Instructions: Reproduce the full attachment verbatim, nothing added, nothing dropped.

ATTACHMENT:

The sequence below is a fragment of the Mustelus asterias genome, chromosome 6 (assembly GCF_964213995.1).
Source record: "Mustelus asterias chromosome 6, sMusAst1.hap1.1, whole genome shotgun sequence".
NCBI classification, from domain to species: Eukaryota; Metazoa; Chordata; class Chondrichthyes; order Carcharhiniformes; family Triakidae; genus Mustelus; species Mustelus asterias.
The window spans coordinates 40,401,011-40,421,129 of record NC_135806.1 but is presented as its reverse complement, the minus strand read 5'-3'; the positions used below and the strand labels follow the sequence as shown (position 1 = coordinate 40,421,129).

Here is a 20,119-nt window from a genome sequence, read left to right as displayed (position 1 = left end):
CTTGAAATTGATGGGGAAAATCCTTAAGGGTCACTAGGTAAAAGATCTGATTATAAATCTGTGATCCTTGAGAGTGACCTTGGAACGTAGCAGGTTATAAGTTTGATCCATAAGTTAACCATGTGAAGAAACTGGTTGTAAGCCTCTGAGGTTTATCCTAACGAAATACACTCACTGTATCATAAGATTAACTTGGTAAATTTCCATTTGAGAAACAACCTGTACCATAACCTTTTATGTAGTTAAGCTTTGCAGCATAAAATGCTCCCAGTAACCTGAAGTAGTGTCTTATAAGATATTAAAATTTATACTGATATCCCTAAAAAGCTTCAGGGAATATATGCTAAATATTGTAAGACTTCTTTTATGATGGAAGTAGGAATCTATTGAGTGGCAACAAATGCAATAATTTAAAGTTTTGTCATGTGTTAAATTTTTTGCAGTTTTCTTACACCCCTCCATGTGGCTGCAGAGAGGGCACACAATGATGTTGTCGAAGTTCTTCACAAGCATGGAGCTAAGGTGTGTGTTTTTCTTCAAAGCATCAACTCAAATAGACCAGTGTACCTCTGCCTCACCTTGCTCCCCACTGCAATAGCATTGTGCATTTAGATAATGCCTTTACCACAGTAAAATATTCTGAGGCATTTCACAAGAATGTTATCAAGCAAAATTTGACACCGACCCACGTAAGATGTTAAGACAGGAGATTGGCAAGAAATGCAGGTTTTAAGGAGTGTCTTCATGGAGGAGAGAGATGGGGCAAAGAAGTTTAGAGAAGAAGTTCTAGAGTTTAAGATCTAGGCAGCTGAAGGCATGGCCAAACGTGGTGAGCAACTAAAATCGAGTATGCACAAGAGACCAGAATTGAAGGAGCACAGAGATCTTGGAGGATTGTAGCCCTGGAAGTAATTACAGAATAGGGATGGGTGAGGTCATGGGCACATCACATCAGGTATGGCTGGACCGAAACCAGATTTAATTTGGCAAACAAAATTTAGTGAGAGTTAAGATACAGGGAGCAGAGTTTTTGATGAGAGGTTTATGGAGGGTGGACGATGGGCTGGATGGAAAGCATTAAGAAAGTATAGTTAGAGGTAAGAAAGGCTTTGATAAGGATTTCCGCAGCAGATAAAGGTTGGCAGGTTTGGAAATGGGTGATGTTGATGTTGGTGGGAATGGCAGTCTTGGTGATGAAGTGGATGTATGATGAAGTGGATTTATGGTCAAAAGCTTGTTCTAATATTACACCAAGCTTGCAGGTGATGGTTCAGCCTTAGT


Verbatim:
The sequence below is a fragment of the Mustelus asterias genome, chromosome 6 (assembly GCF_964213995.1).
Source record: "Mustelus asterias chromosome 6, sMusAst1.hap1.1, whole genome shotgun sequence".
NCBI classification, from domain to species: Eukaryota; Metazoa; Chordata; class Chondrichthyes; order Carcharhiniformes; family Triakidae; genus Mustelus; species Mustelus asterias.
The window spans coordinates 40,401,011-40,421,129 of record NC_135806.1 but is presented as its reverse complement, the minus strand read 5'-3'; the positions used below and the strand labels follow the sequence as shown (position 1 = coordinate 40,421,129).

Here is a 20,119-nt window from a genome sequence, read left to right as displayed (position 1 = left end):
CTTGAAATTGATGGGGAAAATCCTTAAGGGTCACTAGGTAAAAGATCTGATTATAAATCTGTGATCCTTGAGAGTGACCTTGGAACGTAGCAGGTTATAAGTTTGATCCATAAGTTAACCATGTGAAGAAACTGGTTGTAAGCCTCTGAGGTTTATCCTAACGAAATACACTCACTGTATCATAAGATTAACTTGGTAAATTTCCATTTGAGAAACAACCTGTACCATAACCTTTTATGTAGTTAAGCTTTGCAGCATAAAATGCTCCCAGTAACCTGAAGTAGTGTCTTATAAGATATTAAAATTTATACTGATATCCCTAAAAAGCTTCAGGGAATATATGCTAAATATTGTAAGACTTCTTTTATGATGGAAGTAGGAATCTATTGAGTGGCAACAAATGCAATAATTTAAAGTTTTGTCATGTGTTAAATTTTTTGCAGTTTTCTTACACCCCTCCATGTGGCTGCAGAGAGGGCACACAATGATGTTGTCGAAGTTCTTCACAAGCATGGAGCTAAGGTGTGTGTTTTTCTTCAAAGCATCAACTCAAATAGACCAGTGTACCTCTGCCTCACCTTGCTCCCCACTGCAATAGCATTGTGCATTTAGATAATGCCTTTACCACAGTAAAATATTCTGAGGCATTTCACAAGAATGTTATCAAGCAAAATTTGACACCGACCCACGTAAGATGTTAAGACAGGAGATTGGCAAGAAATGCAGGTTTTAAGGAGTGTCTTCATGGAGGAGAGAGATGGGGCAAAGAAGTTTAGAGAAGAAGTTCTAGAGTTTAAGATCTAGGCAGCTGAAGGCATGGCCAAACGTGGTGAGCAACTAAAATCGAGTATGCACAAGAGACCAGAATTGAAGGAGCACAGAGATCTTGGAGGATTGTAGCCCTGGAAGTAATTACAGAATAGGGATGGGTGAGGTCATGGGCACATCACATCAGGTATGGCTGGACCGAAACCAGATTTAATTTGGCAAACAAAATTTAGTGAGAGTTAAGATACAGGGAGCAGAGTTTTTGATGAGAGGTTTATGGAGGGTGGACGATGGGCTGGATGGAAAGCATTAAGAAAGTATAGTTAGAGGTAAGAAAGGCTTTGATAAGGATTTCCGCAGCAGATAAAGGTTGGCAGGTTTGGAAATGGGTGATGTTGATGTTGGTGGGAATGGCAGTCTTGGTGATGAAGTGGATGTATGATGAAGTGGATTTATGGTCAAAAGCTTGTTCTAATATTACACCAAGCTTGCAGGTGATGGTTCAGCCTTAGT